The leathers we use for our house designs are from Tuscany, Italy, where vegetable tanning is an artisan tradition, handed down from father to son for centuries. Each piece of hide comes with quality trademark, Pelle Conciata al Vegetal in Toscana (Tuscan Vegetable Tanned Leather), which means that the leather is produced in compliance with the Consortium’s Production Regulations coinciding with tradition, Tuscan origin, quality and craftsmanship. Among the different tanning methods, vegetable tanning is currently still the most traditional, and the only one able to give leather its unique characteristics.
Vegetable-tanned leather matures without ruining. It absorbs traces of our life and turns into a warm, intense shade as we travel through time.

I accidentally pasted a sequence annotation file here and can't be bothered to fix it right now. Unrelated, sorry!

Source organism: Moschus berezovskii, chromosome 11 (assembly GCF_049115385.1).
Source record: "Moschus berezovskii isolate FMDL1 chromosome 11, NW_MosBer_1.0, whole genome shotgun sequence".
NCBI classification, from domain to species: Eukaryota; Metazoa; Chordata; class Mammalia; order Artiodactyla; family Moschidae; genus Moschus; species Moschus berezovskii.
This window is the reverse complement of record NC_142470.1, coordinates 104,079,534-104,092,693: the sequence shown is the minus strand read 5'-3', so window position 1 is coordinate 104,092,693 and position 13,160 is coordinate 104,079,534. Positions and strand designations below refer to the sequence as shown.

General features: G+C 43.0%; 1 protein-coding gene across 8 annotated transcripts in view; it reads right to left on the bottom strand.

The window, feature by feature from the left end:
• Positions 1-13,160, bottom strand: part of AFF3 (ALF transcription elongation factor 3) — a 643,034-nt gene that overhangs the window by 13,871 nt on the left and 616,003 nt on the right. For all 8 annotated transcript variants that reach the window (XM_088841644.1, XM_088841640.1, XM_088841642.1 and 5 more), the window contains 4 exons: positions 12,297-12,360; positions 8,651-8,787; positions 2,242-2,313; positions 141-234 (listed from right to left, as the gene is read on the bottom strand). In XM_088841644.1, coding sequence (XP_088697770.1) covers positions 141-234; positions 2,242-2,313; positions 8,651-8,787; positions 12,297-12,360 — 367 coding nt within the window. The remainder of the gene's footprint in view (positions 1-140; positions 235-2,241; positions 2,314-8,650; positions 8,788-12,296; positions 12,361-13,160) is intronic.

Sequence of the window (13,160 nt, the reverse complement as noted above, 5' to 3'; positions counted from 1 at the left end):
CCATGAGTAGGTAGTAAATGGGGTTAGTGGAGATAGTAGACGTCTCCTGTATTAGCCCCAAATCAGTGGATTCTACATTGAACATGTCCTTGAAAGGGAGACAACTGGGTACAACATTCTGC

The practice of vegetable tanning is carried out by the use of tannin, a substance contained in many different types of plants, in the bark, leaves, wood, roots, or even in the fruits depending on the species. Each process taken when transforming raw hides into long-lasting materials is done in full respect of man and the environment.
- No animal is killed for its skin. The raw hides used by the Consortium's tanneries are the discarded by-products of the food industry producing meat for human consumption.
- Being tanned with natural tannins, the left over chemicals can be easily disposed of at the end of its life.
- Many of the substances used during the tanning process are recovered, recycled and reused in different fields. E.g. Hair removed from raw hides is transformed into agricultural fertilizer; sludge produced by the depuration plants is reused in the construction field to make bricks, etc.
- Vegetable-tanned leather, recognizable from its trademark, does not contain any toxic substance such as azo-dyes, nickel, PCP or chrome VI.